In the same year, the Saurashtra Jaldhara Trust, an NGO run by diamond magnate by Mathurbhai Savani built 213 check dams on rivulets in and around Khopala near Bhavnagar to turn the village’s fortune. As the success of this experiment travelled to other areas of Saurashtra with the trust’s help, the then chief minister Keshubhai Patel took interest in it and launched the ambitious Sardar Patel Water Recharging Programme in 2000 to build check dams in partnership with the people.
When Chief Minister Narendra Modi took over in 2001, he laid emphasis on creating farm ponds in areas like north and central Gujarat where building check dams was not very feasible. As a result 1,81,00,000 farm ponds have been built till date at a cost of Rs 181 crore. Farm ponds are built in that part of a farm where rain water collection happens in natural course.
In 2003, the Gujarat Government launched the Gujarat Green Revolution Company to propagate sprinkler and drip irrigation technology among farmers by giving them hefty incentives. Rated as the best in the country by the Union Agriculture Ministry for last three years, this initiative is one of the reasons why the groundwater level is getting recharged in the state.
But it was not easy for the Government to convince the farmers, who were agitating for more power, to participate in the project. The agitating farmers were told to take to water conserving farming techniques and tapping surface water through indigenous methods which could end their dependence on power. “To get something from mother earth you have to give something back. If you don’t, it will stop giving you. It can’t be a one-way cycle,” Modi told the farmers. The agitators understood the logic of his appeal and the rest is history.
Then there are other big irrigation schemes which have helped in enhancing the water table in Gujarat. For example, in north and central Gujarat, the mud canal of the Sujalam Sufalam Yojana played a key role in bringing up the water level. The project targeted at pumping ‘excess’ water from the Kadana canal into north Gujarat dams by laying pipelines; building an unlined canal across 21 rivers in north Gujarat, and building two lakh farm-ponds. In another initiative, the state government has partnered with NGOs to build over 40 bigger-sized check dams costing up to Rs 1 crore.
Besides these long-term projects, certain short-term initiatives have also worked wonders. Last year, Gujarat had a bad monsoon but when the Government realised that rains could hit the state in the last leg of monsoon, it launched a quick water conservation drive by building boribunds (very small dams made by blocking small rivulets with the help of sand bags). In 20 days, over 2,50,000 boribunds came up as a result of a joint effort by the departments of rural development and forest management, NGOs and village committees.
When the rains did come, these boribunds conserved a lot of water. Says Ram Kumar, CEO of the State Watershed Management Agency: “Our resolve is to ensure that not a single drop of water is wasted.” The success has not resulted in complacency in the Government which launched another innovative scheme three months ago to tap surface water on the hilly slopes of the tribal regions of south, north and east Gujarat by making terrace talavis-small ponds dug on hill slopes.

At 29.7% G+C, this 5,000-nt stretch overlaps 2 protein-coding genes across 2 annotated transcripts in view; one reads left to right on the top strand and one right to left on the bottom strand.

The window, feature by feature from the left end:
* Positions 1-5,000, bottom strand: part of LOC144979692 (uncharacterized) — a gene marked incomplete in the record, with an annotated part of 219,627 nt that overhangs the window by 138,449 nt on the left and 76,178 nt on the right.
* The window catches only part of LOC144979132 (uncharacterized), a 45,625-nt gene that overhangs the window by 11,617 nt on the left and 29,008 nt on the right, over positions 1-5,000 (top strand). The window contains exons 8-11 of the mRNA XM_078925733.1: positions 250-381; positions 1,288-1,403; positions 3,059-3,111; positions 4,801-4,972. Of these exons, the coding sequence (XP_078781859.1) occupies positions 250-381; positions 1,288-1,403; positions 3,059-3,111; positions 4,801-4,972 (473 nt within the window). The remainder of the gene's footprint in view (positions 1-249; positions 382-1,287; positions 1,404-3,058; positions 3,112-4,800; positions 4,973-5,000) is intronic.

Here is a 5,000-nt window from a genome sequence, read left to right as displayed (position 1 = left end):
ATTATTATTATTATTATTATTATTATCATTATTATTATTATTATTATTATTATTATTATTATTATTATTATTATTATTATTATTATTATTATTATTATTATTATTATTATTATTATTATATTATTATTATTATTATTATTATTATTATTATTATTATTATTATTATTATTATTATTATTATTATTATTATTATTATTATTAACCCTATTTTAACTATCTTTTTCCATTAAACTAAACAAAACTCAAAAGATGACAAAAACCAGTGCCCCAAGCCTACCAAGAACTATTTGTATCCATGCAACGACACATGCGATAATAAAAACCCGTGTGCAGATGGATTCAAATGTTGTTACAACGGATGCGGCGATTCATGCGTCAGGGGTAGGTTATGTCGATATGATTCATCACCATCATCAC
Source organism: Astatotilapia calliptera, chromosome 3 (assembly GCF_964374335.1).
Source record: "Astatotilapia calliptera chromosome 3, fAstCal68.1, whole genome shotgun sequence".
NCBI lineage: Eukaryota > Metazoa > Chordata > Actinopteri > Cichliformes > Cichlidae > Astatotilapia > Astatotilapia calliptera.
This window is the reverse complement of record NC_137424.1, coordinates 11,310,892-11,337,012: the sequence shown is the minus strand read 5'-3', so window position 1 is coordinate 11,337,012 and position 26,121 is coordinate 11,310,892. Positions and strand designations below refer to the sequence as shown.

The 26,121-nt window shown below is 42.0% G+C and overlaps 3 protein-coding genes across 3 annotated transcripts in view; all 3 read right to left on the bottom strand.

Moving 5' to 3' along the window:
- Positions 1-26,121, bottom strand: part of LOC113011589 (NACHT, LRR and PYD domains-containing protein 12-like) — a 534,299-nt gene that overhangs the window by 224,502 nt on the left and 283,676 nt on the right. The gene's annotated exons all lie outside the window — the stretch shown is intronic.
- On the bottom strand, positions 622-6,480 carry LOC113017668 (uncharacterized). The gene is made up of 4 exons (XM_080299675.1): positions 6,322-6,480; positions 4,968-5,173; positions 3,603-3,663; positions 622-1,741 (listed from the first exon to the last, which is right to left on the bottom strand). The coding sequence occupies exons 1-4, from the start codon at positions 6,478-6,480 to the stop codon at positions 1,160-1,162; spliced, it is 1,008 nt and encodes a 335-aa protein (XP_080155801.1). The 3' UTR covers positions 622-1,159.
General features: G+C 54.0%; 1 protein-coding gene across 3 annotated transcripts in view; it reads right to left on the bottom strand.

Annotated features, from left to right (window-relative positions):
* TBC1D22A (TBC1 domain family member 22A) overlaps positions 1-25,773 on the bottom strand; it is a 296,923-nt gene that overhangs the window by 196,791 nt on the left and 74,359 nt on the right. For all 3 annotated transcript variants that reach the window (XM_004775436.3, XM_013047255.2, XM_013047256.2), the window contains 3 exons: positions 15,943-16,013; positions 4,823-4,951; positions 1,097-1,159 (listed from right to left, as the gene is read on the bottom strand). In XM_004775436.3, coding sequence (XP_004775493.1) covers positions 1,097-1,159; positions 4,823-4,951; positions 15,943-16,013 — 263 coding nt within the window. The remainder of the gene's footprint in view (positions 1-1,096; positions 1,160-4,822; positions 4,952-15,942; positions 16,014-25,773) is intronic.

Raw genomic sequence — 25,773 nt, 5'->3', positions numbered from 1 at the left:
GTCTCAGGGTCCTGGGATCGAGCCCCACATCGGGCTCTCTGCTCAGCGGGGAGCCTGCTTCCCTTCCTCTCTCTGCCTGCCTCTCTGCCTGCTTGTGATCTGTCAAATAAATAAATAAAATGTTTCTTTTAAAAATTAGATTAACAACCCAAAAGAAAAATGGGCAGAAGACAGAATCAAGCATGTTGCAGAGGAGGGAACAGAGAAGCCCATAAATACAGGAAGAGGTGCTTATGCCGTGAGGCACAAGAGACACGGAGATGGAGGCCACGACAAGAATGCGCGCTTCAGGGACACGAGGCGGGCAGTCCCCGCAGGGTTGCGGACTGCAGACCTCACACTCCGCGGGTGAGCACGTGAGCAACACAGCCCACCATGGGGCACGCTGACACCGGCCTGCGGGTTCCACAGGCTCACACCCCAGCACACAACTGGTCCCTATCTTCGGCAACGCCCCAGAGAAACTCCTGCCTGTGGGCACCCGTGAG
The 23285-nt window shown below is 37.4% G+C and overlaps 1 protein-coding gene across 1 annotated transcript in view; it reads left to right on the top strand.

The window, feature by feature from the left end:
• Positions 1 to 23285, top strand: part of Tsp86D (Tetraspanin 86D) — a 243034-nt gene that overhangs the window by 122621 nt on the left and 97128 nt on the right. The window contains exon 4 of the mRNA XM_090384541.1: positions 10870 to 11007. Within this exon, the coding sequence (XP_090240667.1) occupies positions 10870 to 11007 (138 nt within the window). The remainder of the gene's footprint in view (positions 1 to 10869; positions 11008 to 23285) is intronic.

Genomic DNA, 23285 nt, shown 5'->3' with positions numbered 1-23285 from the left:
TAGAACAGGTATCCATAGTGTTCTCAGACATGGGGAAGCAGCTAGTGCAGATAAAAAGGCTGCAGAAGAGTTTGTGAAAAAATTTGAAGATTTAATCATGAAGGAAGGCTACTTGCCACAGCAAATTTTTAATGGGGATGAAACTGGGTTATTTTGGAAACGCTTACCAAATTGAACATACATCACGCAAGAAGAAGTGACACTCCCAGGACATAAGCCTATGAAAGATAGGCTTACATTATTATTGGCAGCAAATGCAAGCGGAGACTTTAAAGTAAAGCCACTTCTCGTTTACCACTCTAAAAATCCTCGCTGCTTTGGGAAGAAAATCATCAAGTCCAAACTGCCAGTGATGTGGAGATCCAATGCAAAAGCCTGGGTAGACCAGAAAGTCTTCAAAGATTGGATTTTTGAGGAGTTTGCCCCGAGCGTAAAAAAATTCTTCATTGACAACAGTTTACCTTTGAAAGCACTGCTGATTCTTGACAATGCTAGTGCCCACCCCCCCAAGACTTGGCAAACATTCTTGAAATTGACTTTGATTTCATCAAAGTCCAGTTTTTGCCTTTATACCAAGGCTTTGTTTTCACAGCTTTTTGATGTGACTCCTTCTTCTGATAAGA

Sujalam Sufalam Yojana played a key role in bringing up water level in north Gujarat
In 2009, Gujarat registered 9.06 per cent agricultural growth rate while the nation’s growth rate was less than three per cent. The total cultivable area in Gujarat has increased by a phenomenal 15 per cent in the past 10 years. During that period, Gujarat’s agro production has jumped from Rs 18,000 crore to Rs 49,000 crore. The state increased its cotton yield six-fold from 175 kg per hectare to 798 kg, more than the world average of 787 kg.
“Gujarat has set the finest example of groundwater management through indigenous and modern methods and through people’s participation,” says Tushaar Shah, senior fellow at the International Water Management Institute. When Jhamka and Khopala did it, the rest of Gujarat wondered why not they. It’s time the rest of the country asked the same question.
I so agree to you, that paani is perhaps the tip of the iceberg.
But its not over hyped, I believe Shekhar Kapur feels it very strongly.
Thinking of the something that penetrates more deeper into poeple’s mind. Become an education reforemer??? One of the ways to change things around you, is to change the thinking pattern of children by education, media and educational enterainment.
20 years back i had never imagined that one day i would be buying bottled waters everyday for my daily routine.. 20 years later i won’t be surprised if we would be buying bottled Fresh Air to live healthy, and then after 20 years i don’t know…you are intelligent enough… 🙂
You pay for your material success, no matter how smart and astute your are…Nature is smarter than you…
Drinking water shortage, not enough money for survival, corruption thrives and gets deeper into crevices for extraction, the poor further exploited and victimized. the handful rich governing according to their terms- where are we headed, as a people, as a nation as a world? Will we be able to survive Natures backlash when it happens? Will we be able to survive the tremors from human backlash?:)
Mind is getting wilder………………….I cant bear my sorrow………………………I am getting scratch in my mind…………….